Catholicism Vs. Protestantism

Difference Between Catholicism and Protestantism

There are many cases where the question of what is the difference between Catholicism and Protestantism arises. It can come from classmates, fellow students or work colleagues. Maybe pop theme on ecumenical meeting places. In our secular society, we experience more and more what we have in common with Christians from other denominations. But that challenge also for the differences. And there are many known and obvious things that distinguish Catholicism from the Protestant faith – the doctrine of the Virgin Mary, saints, purgatory, sacraments, and more – which also is reflected in the life of the Church. The differences between Protestant denominations and directions are also sometimes very large. But why do we so different? What is the controversy really comes from? The purpose of this article is to address some key factors that may contribute to further reflection.

Reformation

The reality we face in the Christian world today has a long and complex history. It is above all the Reformation in the 1500s that formed the basis for the diversity of denominations and churches that we see now. Actually, it’s not about a reformation, but more reform missions that took place at various locations in Europe. In those who have been supporters of the Reformation has been the idea that the Church through the centuries had developed beliefs and practices that were not in accordance with the tradition of Jesus and the apostles. Martin Luther’s criticism of indulgences, the trade is probably the most famous example of this.

It is not difficult to imagine that the Protestant direction has a different view of what the Church is, than the Catholic Church has. While it is for us Catholics is an outward, visible Church as instituted by Christ himself, with offices that will be continued by the apostolic succession, according to most Protestants that the Church is a spiritual, invisible size – which consists of all believers, everywhere, and to all times.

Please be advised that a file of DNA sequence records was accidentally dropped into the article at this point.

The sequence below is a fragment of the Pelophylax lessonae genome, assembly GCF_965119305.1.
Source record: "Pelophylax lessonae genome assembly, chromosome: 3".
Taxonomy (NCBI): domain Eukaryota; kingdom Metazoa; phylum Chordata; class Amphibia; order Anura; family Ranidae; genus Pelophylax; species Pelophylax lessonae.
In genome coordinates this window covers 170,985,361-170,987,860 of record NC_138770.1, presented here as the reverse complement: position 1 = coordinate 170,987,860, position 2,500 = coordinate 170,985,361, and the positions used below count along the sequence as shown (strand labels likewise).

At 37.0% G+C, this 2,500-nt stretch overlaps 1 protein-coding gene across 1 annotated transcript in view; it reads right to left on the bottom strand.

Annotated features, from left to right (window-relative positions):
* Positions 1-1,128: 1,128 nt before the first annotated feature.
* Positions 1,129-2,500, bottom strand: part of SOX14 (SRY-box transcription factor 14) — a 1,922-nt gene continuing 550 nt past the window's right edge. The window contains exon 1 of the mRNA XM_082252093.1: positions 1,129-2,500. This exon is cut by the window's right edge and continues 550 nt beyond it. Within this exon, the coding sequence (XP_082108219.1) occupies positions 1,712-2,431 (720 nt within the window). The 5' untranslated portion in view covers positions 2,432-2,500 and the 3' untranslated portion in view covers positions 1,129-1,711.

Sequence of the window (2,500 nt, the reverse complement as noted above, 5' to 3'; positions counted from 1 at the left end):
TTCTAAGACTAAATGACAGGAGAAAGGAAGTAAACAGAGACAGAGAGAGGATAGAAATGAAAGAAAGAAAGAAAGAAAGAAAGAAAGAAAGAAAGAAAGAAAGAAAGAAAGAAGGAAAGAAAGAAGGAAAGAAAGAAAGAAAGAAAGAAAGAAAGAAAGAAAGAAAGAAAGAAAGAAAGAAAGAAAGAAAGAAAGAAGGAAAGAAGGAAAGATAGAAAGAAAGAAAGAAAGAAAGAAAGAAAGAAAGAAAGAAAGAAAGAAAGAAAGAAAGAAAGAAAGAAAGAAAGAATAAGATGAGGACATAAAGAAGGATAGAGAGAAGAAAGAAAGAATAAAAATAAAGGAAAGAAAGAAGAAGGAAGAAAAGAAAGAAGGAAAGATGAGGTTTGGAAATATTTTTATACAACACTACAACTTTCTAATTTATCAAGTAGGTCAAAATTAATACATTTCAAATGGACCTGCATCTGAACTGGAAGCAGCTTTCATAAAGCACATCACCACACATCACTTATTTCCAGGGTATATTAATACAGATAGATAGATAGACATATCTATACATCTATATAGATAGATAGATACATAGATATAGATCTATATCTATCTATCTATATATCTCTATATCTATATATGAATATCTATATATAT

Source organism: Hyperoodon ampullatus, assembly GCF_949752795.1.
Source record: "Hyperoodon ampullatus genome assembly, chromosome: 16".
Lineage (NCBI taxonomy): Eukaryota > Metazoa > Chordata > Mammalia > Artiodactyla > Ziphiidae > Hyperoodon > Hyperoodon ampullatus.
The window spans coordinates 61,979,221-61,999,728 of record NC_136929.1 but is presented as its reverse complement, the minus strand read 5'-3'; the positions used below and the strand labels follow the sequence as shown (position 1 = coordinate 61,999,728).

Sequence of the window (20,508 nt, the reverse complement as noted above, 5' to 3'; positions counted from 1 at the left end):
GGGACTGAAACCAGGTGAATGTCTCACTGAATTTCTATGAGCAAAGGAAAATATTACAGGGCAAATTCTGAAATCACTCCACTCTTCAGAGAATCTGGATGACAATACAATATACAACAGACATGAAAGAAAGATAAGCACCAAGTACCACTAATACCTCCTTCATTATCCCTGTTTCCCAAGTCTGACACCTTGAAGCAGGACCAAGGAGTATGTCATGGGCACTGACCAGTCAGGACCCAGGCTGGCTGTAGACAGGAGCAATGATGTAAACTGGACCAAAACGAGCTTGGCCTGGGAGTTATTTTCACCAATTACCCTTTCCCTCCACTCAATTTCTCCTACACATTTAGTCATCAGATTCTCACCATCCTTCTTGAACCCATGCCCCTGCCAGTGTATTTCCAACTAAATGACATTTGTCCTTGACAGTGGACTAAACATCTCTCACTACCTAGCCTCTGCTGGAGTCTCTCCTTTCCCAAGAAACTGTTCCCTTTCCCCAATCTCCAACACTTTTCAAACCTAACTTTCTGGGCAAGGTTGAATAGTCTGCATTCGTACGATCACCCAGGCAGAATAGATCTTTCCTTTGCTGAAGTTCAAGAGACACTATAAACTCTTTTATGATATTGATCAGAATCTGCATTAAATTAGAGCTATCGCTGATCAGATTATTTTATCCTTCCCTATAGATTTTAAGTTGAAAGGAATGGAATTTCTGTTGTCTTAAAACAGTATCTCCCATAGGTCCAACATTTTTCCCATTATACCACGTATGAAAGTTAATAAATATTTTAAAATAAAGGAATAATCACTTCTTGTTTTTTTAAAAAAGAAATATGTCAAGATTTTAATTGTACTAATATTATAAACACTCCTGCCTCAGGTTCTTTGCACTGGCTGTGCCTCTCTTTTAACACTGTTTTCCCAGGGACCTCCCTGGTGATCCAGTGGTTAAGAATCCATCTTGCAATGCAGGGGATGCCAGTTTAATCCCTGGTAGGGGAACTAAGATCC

In the Lutheran context has often thought about the church’s external organization as a human designed system, but that it is God’s will that there should be an outward church, a church congregation in every place. There is also thought that God calls people to serve in the external church. In the more charismatic churches thinks that churches occurs (or “plant”) in that God calls and equips individuals with special gifts of the various services that belong in a church.

In the Catholic tradition

For us as Catholics give it meaning, historically, to say that tradition is something fundamentally different from Scripture, or something foreign to Scripture. The New Testament shows that the gospel of Christ began as an oral tradition, or tradition. We must be able to say that the essence of the Christian faith is written in the Bible’s books. But we are still left with the question of how to understand what is written.

Is it important to focus on the differences? Should not we rather be concerned with what we have in common? We share the Christian faith, and there is good reason to be increasingly concerned about it. It is also our duty to work for Christian unity. But precisely why I think we also need to consciously make ourselves the fundamental question that the many differences arising out of – not to object to others, but so that we can explain our faith. I think it is easier to deal with disputes if they are safe on their own standpoint.

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